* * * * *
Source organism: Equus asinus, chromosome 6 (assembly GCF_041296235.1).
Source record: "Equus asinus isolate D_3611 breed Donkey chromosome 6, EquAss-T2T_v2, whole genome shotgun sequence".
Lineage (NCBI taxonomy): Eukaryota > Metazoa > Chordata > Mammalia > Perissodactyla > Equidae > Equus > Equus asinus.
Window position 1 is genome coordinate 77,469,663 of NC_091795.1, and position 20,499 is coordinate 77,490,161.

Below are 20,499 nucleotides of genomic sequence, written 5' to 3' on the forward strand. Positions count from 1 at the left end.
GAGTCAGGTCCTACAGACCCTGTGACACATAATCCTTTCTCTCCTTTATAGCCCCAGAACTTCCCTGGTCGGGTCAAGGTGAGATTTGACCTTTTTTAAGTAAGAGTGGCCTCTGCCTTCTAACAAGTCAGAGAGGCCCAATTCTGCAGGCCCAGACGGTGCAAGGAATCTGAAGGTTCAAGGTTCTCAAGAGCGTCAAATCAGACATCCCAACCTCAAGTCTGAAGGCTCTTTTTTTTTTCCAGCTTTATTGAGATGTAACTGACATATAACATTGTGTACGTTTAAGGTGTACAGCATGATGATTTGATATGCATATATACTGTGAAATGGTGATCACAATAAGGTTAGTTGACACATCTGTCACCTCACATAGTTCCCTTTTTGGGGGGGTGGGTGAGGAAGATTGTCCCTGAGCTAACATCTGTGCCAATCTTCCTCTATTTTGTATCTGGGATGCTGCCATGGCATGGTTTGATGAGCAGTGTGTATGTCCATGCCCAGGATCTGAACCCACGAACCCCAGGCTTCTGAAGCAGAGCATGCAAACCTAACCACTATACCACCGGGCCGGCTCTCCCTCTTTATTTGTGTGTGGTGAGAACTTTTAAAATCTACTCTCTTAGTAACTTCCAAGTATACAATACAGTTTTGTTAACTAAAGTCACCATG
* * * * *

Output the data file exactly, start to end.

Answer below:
Source organism: Equus asinus, chromosome 6 (assembly GCF_041296235.1).
Source record: "Equus asinus isolate D_3611 breed Donkey chromosome 6, EquAss-T2T_v2, whole genome shotgun sequence".
Lineage (NCBI taxonomy): Eukaryota > Metazoa > Chordata > Mammalia > Perissodactyla > Equidae > Equus > Equus asinus.
Window position 1 is genome coordinate 77,469,663 of NC_091795.1, and position 20,499 is coordinate 77,490,161.

Below are 20,499 nucleotides of genomic sequence, written 5' to 3' on the forward strand. Positions count from 1 at the left end.
GAGTCAGGTCCTACAGACCCTGTGACACATAATCCTTTCTCTCCTTTATAGCCCCAGAACTTCCCTGGTCGGGTCAAGGTGAGATTTGACCTTTTTTAAGTAAGAGTGGCCTCTGCCTTCTAACAAGTCAGAGAGGCCCAATTCTGCAGGCCCAGACGGTGCAAGGAATCTGAAGGTTCAAGGTTCTCAAGAGCGTCAAATCAGACATCCCAACCTCAAGTCTGAAGGCTCTTTTTTTTTTCCAGCTTTATTGAGATGTAACTGACATATAACATTGTGTACGTTTAAGGTGTACAGCATGATGATTTGATATGCATATATACTGTGAAATGGTGATCACAATAAGGTTAGTTGACACATCTGTCACCTCACATAGTTCCCTTTTTGGGGGGGTGGGTGAGGAAGATTGTCCCTGAGCTAACATCTGTGCCAATCTTCCTCTATTTTGTATCTGGGATGCTGCCATGGCATGGTTTGATGAGCAGTGTGTATGTCCATGCCCAGGATCTGAACCCACGAACCCCAGGCTTCTGAAGCAGAGCATGCAAACCTAACCACTATACCACCGGGCCGGCTCTCCCTCTTTATTTGTGTGTGGTGAGAACTTTTAAAATCTACTCTCTTAGTAACTTCCAAGTATACAATACAGTTTTGTTAACTAAAGTCACCATG